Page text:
Author Topic: Malt Flavor: American vs. Belgian  (Read 926 times)

Derek

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Malt Flavor: American vs. Belgian
« on: May 04, 2015, 07:28:14 PM »
Planning on brewing a dubbel and dark strong/quad of my own creation in the coming weeks and was curious to know opinions on Domestic vs. Continental malt flavors.

I have access to Briess and Dingemans malts so its not a matter of inability to procure the right malt.

Offline dmtaylor

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Re: Malt Flavor: American vs. Belgian
« Reply #1 on: May 04, 2015, 07:33:44 PM »
If you are at the shop or if you have both on hand already, munch on a couple of grains of each, and use the one that tastes better.  If ordering online, get what's cheaper or whatever.  I don't think there's a wrong answer.  With experience you might learn which one you prefer the most.  If you have no preference, then you can't go wrong.
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Offline HoosierBrew

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Re: Malt Flavor: American vs. Belgian
« Reply #2 on: May 04, 2015, 07:39:34 PM »
Dingemans is just superior in every way for Belgians over Briess IMO.  Briess malts are ok for American styles but are mild flavored,  and are not as good as Rahr (domestic) malts IMO.  But for Belgian beers, Dingemans and Castle are tops across the board. Excellent pils, pale and specialty malts.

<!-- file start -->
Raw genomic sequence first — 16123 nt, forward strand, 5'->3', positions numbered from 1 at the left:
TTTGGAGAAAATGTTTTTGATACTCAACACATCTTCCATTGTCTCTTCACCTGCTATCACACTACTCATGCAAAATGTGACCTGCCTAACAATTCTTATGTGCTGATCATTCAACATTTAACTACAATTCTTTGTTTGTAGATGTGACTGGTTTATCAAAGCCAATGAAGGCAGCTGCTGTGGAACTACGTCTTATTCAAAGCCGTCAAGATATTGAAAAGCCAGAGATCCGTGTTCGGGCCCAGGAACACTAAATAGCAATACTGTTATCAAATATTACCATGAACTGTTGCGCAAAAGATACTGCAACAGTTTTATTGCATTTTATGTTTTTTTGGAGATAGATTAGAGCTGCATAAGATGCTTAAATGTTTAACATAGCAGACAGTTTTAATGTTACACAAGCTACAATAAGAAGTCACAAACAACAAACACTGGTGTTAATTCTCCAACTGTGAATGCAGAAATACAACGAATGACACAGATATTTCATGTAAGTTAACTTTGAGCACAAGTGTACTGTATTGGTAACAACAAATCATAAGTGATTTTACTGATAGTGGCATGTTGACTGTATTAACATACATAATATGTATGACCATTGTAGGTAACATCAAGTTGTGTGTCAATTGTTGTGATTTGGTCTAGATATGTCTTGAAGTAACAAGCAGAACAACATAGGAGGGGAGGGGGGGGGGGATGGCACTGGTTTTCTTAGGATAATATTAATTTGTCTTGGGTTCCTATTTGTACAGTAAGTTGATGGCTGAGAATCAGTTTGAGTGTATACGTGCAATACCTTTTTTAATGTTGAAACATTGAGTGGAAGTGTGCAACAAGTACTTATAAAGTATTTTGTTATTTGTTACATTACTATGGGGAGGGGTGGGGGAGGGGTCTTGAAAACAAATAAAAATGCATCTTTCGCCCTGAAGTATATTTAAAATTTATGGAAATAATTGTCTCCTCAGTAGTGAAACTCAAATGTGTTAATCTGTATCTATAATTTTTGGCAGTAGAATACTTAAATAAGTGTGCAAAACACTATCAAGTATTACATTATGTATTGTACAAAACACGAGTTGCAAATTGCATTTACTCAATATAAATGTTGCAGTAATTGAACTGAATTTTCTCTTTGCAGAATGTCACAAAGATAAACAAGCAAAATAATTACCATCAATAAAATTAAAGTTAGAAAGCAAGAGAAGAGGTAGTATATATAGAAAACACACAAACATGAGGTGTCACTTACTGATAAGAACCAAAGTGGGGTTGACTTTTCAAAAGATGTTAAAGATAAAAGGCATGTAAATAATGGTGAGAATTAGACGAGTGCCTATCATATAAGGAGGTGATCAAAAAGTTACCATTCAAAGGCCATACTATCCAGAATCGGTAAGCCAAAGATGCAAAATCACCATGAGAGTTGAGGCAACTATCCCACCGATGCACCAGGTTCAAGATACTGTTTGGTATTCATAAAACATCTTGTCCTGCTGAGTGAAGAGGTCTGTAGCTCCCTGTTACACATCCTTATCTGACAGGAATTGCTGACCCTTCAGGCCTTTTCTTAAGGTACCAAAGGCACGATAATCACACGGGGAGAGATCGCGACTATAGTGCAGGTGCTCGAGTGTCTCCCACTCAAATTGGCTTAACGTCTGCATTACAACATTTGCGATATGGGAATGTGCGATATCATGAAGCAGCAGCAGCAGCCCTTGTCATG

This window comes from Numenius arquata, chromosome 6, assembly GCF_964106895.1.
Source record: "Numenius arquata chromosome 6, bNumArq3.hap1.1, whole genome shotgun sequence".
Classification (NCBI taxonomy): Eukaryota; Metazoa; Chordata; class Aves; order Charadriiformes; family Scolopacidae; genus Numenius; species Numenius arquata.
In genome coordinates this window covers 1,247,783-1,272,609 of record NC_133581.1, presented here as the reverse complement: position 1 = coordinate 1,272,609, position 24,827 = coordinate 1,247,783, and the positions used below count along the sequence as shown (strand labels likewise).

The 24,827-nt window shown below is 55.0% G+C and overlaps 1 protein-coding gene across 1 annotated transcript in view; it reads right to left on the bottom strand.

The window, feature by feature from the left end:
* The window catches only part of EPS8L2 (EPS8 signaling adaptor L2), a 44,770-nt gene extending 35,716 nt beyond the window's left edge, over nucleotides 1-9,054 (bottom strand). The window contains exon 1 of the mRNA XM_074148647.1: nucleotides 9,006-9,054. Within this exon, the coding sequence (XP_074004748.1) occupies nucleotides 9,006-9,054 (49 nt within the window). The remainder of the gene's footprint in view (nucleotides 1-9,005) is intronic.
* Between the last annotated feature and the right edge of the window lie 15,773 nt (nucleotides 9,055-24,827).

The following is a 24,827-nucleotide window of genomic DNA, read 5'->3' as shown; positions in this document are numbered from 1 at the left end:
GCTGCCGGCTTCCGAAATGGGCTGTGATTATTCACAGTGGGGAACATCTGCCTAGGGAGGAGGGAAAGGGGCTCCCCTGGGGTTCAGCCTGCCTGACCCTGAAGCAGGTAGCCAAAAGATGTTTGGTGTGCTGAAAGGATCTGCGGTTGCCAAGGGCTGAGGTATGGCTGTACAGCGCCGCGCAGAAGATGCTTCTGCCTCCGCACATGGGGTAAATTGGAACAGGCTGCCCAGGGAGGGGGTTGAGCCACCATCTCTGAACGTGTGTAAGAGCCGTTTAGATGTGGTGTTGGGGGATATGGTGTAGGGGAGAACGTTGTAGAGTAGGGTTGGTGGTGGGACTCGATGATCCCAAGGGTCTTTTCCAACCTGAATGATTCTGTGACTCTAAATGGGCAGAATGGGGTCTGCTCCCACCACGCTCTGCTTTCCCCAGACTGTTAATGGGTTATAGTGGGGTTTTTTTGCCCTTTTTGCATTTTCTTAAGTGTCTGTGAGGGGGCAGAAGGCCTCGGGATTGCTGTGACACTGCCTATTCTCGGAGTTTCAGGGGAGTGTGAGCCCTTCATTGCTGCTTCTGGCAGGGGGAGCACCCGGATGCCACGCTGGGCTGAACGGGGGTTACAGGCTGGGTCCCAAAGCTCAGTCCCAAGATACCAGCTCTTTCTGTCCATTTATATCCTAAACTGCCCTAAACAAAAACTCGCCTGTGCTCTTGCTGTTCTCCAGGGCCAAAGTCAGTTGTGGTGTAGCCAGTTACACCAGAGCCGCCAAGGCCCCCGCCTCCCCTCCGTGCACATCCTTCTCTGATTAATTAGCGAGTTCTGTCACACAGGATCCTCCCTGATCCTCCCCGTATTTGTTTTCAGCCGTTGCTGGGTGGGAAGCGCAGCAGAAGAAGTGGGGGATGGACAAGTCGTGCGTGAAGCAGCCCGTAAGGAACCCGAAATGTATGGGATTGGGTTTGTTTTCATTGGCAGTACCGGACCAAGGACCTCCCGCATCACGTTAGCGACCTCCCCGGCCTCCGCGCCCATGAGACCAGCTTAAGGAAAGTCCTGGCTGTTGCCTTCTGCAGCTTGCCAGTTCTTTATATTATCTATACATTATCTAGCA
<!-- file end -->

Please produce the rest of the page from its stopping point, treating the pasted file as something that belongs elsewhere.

« Last Edit: May 04, 2015, 07:44:02 PM by HoosierBrew »
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Offline AmandaK

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Re: Malt Flavor: American vs. Belgian
« Reply #3 on: May 04, 2015, 09:12:52 PM »
Dingemans is just superior in every way for Belgians over Briess IMO.  Briess malts are ok for American styles but are mild flavored,  and are not as good as Rahr (domestic) malts IMO.  But for Belgian beers, Dingemans and Castle are tops across the board. Excellent pils, pale and specialty malts.

Agreed.
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Offline jeffy

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Re: Malt Flavor: American vs. Belgian
« Reply #4 on: May 04, 2015, 09:22:35 PM »